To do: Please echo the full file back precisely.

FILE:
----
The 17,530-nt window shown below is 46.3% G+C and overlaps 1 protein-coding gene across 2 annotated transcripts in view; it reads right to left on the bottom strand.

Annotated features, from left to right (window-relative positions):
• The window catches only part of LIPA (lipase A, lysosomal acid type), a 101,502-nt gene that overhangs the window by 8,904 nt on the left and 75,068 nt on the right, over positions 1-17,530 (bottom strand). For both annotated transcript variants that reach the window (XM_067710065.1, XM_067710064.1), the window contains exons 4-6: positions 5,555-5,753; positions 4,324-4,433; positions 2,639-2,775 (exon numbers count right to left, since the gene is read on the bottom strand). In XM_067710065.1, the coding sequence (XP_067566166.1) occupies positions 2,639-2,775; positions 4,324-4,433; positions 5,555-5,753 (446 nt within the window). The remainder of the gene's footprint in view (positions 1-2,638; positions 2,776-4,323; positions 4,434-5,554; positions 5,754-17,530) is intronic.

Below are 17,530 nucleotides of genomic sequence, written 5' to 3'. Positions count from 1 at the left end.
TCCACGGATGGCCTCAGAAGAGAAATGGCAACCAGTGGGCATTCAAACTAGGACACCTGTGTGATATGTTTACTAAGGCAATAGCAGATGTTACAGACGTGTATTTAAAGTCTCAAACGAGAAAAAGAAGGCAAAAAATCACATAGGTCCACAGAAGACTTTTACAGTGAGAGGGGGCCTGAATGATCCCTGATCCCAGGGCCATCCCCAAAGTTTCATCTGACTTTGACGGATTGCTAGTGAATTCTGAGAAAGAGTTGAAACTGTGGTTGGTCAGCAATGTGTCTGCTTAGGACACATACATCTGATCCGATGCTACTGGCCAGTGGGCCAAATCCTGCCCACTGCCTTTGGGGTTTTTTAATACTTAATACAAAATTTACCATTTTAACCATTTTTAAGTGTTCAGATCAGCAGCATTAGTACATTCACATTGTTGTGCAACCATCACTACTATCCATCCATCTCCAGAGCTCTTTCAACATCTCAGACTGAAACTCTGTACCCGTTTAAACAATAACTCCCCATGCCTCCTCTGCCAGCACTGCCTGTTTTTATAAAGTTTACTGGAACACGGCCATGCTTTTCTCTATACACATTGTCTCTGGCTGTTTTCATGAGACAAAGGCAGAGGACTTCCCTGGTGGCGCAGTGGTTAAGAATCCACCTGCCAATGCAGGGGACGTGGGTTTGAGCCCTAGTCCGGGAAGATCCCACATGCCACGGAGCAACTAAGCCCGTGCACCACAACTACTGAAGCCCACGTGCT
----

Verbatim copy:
The 17,530-nt window shown below is 46.3% G+C and overlaps 1 protein-coding gene across 2 annotated transcripts in view; it reads right to left on the bottom strand.

Annotated features, from left to right (window-relative positions):
• The window catches only part of LIPA (lipase A, lysosomal acid type), a 101,502-nt gene that overhangs the window by 8,904 nt on the left and 75,068 nt on the right, over positions 1-17,530 (bottom strand). For both annotated transcript variants that reach the window (XM_067710065.1, XM_067710064.1), the window contains exons 4-6: positions 5,555-5,753; positions 4,324-4,433; positions 2,639-2,775 (exon numbers count right to left, since the gene is read on the bottom strand). In XM_067710065.1, the coding sequence (XP_067566166.1) occupies positions 2,639-2,775; positions 4,324-4,433; positions 5,555-5,753 (446 nt within the window). The remainder of the gene's footprint in view (positions 1-2,638; positions 2,776-4,323; positions 4,434-5,554; positions 5,754-17,530) is intronic.

Below are 17,530 nucleotides of genomic sequence, written 5' to 3'. Positions count from 1 at the left end.
TCCACGGATGGCCTCAGAAGAGAAATGGCAACCAGTGGGCATTCAAACTAGGACACCTGTGTGATATGTTTACTAAGGCAATAGCAGATGTTACAGACGTGTATTTAAAGTCTCAAACGAGAAAAAGAAGGCAAAAAATCACATAGGTCCACAGAAGACTTTTACAGTGAGAGGGGGCCTGAATGATCCCTGATCCCAGGGCCATCCCCAAAGTTTCATCTGACTTTGACGGATTGCTAGTGAATTCTGAGAAAGAGTTGAAACTGTGGTTGGTCAGCAATGTGTCTGCTTAGGACACATACATCTGATCCGATGCTACTGGCCAGTGGGCCAAATCCTGCCCACTGCCTTTGGGGTTTTTTAATACTTAATACAAAATTTACCATTTTAACCATTTTTAAGTGTTCAGATCAGCAGCATTAGTACATTCACATTGTTGTGCAACCATCACTACTATCCATCCATCTCCAGAGCTCTTTCAACATCTCAGACTGAAACTCTGTACCCGTTTAAACAATAACTCCCCATGCCTCCTCTGCCAGCACTGCCTGTTTTTATAAAGTTTACTGGAACACGGCCATGCTTTTCTCTATACACATTGTCTCTGGCTGTTTTCATGAGACAAAGGCAGAGGACTTCCCTGGTGGCGCAGTGGTTAAGAATCCACCTGCCAATGCAGGGGACGTGGGTTTGAGCCCTAGTCCGGGAAGATCCCACATGCCACGGAGCAACTAAGCCCGTGCACCACAACTACTGAAGCCCACGTGCT